Treatment for arrhythmia depends upon the type of arrhythmia, its severity and other aspects of the patient's health. Initial treatment may include lifestyle changes, medications to prevent and control arrhythmias, or anticoagulants or blood thinners to reduce the risk of blood clots or stroke. Treatment may also involve a procedure such as cardiac resynchronization therapy, implantable defibrillator, cardiac ablation, pacemaker insertion, or cardiac surgery.


Cardiac Resynchronization Therapy (CRT)

Cardiac Resynchronization Therapy, also known as biventricular pacing, implants an electronic device that delivers small electrical impulses to the heart muscle, through wires called leads, to get the left and right ventricles pumping together. Only when the lower chambers of the heart (ventricles) beat in synch can they contract with enough force to push blood throughout the body. CRT is typically used to treat arrhythmias related to congestive heart failure.

Implantable Cardioverter-Defibrillator (ICD)

An implantable ICD is a pager-sized electronic device inserted into your chest like a pacemaker to constantly monitor your heart rhythm. When it detects a very fast or very chaotic heartbeat, the ICD can deliver a shock to the heart muscle to return it to a normal rhythm. The ideal candidate for an ICD is anyone who has had or is at a high risk of having ventricular tachycardia, fibrillation or sudden cardiac arrest. A person who has coronary heart disease and an arrhythmia is at especially high risk for sudden cardiac death, and can benefit from an ICD.

Lead Extractions

Pacemakers and ICDs employ special wires, called leads, to deliver energy from the implant to the heart muscle. If the leads are not working properly, they may need to be removed. Lead extraction may be required due to a lead malfunction, infection, or a build up of scar tissue around the lead site that reduces implant efficacy.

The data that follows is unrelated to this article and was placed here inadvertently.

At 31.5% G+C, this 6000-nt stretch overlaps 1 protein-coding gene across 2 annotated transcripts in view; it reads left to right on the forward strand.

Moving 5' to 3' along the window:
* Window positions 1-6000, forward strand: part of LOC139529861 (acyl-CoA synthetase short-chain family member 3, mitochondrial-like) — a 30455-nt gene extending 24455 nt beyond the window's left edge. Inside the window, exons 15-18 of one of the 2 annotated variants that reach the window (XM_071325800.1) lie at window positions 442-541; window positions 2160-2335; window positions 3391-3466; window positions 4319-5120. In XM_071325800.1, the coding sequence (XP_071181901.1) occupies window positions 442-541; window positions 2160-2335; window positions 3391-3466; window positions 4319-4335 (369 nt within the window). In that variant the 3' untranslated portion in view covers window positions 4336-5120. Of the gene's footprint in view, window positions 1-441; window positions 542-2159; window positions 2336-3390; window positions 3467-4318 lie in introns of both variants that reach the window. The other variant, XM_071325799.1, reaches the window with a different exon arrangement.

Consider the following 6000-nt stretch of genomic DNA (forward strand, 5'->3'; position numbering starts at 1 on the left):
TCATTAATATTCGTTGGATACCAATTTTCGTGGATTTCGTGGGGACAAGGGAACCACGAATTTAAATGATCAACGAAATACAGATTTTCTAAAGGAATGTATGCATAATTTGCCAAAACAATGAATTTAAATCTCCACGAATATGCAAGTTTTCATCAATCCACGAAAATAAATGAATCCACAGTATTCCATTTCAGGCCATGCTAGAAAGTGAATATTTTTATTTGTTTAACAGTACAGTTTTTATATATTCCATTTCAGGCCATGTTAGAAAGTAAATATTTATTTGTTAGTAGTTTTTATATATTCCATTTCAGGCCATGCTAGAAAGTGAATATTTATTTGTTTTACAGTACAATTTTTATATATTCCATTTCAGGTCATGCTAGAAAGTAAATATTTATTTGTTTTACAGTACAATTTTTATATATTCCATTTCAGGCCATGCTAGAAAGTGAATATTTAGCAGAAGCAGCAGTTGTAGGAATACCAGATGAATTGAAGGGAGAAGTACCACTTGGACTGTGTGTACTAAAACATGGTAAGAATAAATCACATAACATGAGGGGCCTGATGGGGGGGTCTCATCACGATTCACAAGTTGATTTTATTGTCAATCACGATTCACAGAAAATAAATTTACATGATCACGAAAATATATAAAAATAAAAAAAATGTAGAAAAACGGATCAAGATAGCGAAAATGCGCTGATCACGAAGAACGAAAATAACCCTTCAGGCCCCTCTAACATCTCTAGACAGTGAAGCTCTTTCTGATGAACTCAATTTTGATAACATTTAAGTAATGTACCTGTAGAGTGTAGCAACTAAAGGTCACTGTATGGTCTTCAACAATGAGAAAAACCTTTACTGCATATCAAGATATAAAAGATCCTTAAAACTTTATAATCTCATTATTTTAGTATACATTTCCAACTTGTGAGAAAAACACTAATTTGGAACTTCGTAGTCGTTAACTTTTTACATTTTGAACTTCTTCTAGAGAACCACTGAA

A pacemaker is a silver-dollar sized electronic device inserted into your chest to deliver small electrical impulses to the heart muscle through wires called leads. The purpose of the pacemaker is to keep your heart beating normally.

Pacemakers are most often implanted to treat bradycardia (slow heart rhythm), but also are used to control atrial fibrillation, heart failure and syncope (extreme fainting).

A pacemaker procedure typically takes place in the EP Lab of a hospital. The pacemaker usually lasts five to seven years, and is then changed in a relatively minor procedure.


Cardioversion is a procedure in which an electrical current is given to the heart to restore its normal rhythm. It can be done as an elective or emergency procedure, and typically treats atrial fibrillation or atrial flutter. Emergency cardioversion typically treats atrial tachycardia or ventricular tachycardia.

Cardiac Ablation